FAQ.001

I love sports.  In fact at one point in my life, I thought I would either grow up to be the starting point guard for the Chicago Bulls or the next Al Michaels.  In my 12 year old mind it was a toss up.

One of the things that sport’s personalities are especially good at is talking in cliches.  Some people like to complain about sport’s cliches (Give 110%, “the intangibles,” etc.); I, however, choose to embrace them.  One of my favorite sport’s cliches is the term “miracle.”  Sportscasters LOVE to call things miraculous . . . even things that we see on a regular basis.  What do I mean?  Here are a few famous sport’s “miracles”:

“The Music City Miracle” – In January 2000, the Buffalo Bills had a playoff victory all but secured against the Tennessee Titans before Frank Wycheck threw a lateral across field to Kevin Dyson who scored a touchdown as time expired to win the game for Tennessee.

“The Miracle on Ice” – Against the backdrop of the cold war, a group of youngsters from the U.S. defeated the more experienced Soviet Union in ice hockey  at the Lake Placid Olympic Games.  Al Michaels famously quipped as the game ended, “Do you believe in miracles?  YES!”

“Danny and the miracles” – This one is especially painful for OU fans.  Back in the 1988 Final Four, Kansas star Danny Manning led the Jayhawks passed the heavily favored Sooners to win the national title.

“The Miracle at the Meadowlands” – Back in 1978 the Giants had the Eagles defeated.  All they had to do was take a knee and run out the clock (with less than 30 seconds remaining).  Strangely the Giants decided to try to run a play and fumbled a handoff that was scooped up by Herm Edwards (“You play to win the game”) who rumbled 28 yards for a game winning touchdown for Philadelphia.

“The Miracle Mets” – In 1969, the New York Mets had not ever won a title.  This unlikely group won 39 of their last 50 games en route to winning the World Series over the heavily favored Baltimore Orioles.

See what I mean?  Everywhere you look, in most every sport, we are talking about miracles.  But, are these really miracles?  Of course not.  The game is never over until you hear the final gun (cliche) and comebacks are always possible.  Coaches can always lose their composure (cliche) and make a bad call.  Home ice advantage (cliche) is worth something.  When we use the term miracle in sports, we basically mean either an upset or a crazy comeback victory.  Upsets and comebacks are exciting, but they are certainly not supernatural in origin.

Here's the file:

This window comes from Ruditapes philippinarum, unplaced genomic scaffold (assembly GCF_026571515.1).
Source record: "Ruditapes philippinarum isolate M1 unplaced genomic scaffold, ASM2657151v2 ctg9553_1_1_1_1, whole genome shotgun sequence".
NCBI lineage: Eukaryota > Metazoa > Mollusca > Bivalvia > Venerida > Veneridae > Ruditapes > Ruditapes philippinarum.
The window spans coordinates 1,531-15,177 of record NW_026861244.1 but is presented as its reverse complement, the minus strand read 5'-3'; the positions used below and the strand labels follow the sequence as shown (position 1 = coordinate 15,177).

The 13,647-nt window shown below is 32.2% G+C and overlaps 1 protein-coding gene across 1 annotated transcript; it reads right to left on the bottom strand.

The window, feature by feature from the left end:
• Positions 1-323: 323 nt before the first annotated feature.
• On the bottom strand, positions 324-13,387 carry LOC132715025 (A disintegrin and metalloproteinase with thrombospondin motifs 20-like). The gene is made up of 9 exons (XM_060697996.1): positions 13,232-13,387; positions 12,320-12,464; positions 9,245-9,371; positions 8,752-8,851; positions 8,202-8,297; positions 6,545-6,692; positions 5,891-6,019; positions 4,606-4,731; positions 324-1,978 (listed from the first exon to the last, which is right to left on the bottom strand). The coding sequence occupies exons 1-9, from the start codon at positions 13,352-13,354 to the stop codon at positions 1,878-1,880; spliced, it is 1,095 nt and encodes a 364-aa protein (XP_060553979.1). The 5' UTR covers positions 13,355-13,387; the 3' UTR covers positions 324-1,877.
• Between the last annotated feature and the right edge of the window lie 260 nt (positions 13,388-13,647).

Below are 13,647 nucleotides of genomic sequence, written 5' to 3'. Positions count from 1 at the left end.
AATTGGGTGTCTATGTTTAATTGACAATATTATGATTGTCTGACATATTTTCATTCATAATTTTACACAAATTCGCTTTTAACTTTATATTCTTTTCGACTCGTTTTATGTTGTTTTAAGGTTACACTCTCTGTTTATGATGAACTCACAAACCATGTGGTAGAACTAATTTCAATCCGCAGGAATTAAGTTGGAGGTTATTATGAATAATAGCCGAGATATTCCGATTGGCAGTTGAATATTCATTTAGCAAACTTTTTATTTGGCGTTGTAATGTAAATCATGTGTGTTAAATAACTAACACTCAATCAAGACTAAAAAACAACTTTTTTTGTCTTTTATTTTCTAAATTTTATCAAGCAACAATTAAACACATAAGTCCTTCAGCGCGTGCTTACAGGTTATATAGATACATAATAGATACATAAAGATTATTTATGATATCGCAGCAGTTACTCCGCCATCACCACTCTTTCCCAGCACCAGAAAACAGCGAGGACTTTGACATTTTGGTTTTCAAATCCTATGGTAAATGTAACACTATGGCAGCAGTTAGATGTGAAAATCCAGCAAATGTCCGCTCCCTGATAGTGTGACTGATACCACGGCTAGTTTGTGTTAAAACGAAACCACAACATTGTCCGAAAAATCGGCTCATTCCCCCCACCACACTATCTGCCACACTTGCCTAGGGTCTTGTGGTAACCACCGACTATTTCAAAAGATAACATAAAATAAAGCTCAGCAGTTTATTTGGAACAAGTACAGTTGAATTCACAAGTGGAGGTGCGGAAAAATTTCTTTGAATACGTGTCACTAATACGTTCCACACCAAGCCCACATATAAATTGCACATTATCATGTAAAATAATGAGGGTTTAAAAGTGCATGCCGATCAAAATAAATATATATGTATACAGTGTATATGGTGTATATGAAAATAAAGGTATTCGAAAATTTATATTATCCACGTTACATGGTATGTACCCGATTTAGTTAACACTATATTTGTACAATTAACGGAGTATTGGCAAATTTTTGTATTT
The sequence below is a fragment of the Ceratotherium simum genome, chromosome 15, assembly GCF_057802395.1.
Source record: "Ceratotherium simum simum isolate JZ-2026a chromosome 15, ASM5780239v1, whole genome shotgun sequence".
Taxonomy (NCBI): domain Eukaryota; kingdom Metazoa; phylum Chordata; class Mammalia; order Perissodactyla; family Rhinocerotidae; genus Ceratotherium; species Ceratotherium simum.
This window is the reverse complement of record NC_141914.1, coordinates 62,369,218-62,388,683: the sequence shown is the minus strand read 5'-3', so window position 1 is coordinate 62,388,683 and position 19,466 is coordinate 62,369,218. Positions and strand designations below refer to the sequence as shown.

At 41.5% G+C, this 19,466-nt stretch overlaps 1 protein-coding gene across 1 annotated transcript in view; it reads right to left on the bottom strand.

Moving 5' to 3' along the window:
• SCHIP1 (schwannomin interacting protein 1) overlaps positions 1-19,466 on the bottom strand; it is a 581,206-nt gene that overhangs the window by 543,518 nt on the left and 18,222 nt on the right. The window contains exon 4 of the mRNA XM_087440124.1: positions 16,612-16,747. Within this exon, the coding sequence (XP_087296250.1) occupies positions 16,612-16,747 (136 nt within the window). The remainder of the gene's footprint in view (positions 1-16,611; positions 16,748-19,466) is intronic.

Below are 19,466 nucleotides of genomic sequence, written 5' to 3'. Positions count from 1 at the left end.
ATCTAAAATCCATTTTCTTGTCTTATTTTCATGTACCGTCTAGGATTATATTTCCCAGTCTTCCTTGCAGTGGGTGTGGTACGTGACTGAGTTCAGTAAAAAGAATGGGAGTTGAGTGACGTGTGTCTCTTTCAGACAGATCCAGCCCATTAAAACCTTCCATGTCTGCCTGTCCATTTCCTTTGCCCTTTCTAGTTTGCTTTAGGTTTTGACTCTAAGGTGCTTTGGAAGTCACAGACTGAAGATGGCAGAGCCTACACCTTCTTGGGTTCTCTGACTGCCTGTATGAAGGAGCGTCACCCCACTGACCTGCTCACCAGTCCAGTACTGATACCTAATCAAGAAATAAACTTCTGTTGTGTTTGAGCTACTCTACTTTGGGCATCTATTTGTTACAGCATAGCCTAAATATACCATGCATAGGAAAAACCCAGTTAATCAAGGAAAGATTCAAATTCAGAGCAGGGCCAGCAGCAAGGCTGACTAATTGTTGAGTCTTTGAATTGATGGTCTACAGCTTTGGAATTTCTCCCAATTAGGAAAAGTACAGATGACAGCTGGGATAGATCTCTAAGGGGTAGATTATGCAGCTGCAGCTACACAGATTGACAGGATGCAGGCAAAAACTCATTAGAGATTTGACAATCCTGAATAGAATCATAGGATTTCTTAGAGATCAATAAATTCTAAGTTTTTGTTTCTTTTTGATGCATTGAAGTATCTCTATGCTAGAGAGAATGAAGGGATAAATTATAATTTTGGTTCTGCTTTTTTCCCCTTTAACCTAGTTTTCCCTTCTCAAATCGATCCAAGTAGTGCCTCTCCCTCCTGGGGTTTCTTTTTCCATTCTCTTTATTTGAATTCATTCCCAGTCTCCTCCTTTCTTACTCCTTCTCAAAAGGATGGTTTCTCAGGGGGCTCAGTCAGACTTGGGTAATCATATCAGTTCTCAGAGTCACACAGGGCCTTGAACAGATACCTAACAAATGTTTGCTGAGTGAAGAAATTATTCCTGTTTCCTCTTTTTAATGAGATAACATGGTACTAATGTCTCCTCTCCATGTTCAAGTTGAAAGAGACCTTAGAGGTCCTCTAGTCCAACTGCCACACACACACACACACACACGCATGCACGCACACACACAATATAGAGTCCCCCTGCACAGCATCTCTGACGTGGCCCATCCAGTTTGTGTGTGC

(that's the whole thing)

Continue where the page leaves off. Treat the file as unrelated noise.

However, there are claims that events of truly a supernatural origin HAVE occurred on this planet.  Things like:

  • A pair of humans walking on water
  • A defiant man being swallowed by a fish and living inside that fish’s belly for three days before becoming a strangely effective evangelist in a pagan city.
  • A flood of epic proportions killing all humanity except one family.
  • A dead man resurrecting (as predicted) three days after crucifixion.

Now these events are not just comebacks or upsets . . . they are truly acts of God.  However, as Bill Kraftson says, “If there is a God who can act, then there can be acts of God.”  Last week at WIldwood, we saw the evidence that there IS a God in the universe who acts to pursue a relationship with you and me.  This week, in our “Frequently Asked Questions About Christianity” series we will be talking about why we might believe that the miracles listed above (as well as many other) actually have occurred.  Specifically, I will be inviting my friend Mark Burget (an attorney) to help us examine the evidence about whether or not the biggest miracle of all (the resurrection of Jesus Christ) actually happened.  Can this significant miracle stand up under the trial of history?  We will look at the evidence this Sunday morning at Wildwood in our 9:30 and 10:50 worship services.  Hope to see you there!

FAQ #questions.003

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